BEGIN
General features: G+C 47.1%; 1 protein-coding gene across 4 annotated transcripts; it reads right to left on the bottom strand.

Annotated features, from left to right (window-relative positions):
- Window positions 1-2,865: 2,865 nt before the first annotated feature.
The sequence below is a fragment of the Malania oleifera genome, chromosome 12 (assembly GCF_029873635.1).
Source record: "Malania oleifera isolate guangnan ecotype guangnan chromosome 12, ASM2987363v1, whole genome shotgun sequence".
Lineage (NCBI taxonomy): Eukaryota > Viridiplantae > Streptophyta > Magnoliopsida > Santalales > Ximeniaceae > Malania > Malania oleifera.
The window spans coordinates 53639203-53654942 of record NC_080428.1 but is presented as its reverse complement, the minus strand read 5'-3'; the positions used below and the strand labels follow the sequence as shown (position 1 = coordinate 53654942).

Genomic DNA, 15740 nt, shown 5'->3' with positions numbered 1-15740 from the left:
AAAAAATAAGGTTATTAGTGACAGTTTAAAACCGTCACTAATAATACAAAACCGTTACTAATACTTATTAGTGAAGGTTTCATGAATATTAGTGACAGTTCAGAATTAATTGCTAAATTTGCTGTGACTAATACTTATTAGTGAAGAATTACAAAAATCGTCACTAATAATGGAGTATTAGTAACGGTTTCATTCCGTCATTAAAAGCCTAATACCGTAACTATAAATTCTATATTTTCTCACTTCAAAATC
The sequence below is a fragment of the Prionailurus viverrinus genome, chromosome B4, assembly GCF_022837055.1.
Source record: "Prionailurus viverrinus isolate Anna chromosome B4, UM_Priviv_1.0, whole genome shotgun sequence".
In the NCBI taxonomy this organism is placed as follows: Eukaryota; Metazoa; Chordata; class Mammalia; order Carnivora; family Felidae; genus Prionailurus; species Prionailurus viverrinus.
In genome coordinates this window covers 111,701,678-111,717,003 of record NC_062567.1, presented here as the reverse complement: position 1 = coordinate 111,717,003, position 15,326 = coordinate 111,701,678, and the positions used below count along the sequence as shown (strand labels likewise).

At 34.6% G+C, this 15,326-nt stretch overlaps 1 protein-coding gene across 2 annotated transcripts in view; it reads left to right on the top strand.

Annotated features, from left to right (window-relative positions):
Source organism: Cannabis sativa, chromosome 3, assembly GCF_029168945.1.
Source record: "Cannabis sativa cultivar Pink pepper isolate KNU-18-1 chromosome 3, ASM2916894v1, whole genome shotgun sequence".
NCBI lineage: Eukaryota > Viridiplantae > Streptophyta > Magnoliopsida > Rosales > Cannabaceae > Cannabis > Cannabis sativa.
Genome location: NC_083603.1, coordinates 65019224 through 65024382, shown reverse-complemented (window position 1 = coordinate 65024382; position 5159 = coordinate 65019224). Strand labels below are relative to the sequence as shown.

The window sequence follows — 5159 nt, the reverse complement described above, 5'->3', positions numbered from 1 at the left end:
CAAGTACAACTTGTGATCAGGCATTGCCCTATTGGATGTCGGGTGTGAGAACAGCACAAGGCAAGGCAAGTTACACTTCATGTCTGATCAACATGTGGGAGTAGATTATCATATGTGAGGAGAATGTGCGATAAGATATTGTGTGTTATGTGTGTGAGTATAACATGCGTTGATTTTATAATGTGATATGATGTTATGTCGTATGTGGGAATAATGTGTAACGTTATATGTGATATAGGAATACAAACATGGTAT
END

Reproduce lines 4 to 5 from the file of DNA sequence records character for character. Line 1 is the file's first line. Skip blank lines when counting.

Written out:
The sequence below is a fragment of the Malania oleifera genome, chromosome 12 (assembly GCF_029873635.1).
Source record: "Malania oleifera isolate guangnan ecotype guangnan chromosome 12, ASM2987363v1, whole genome shotgun sequence".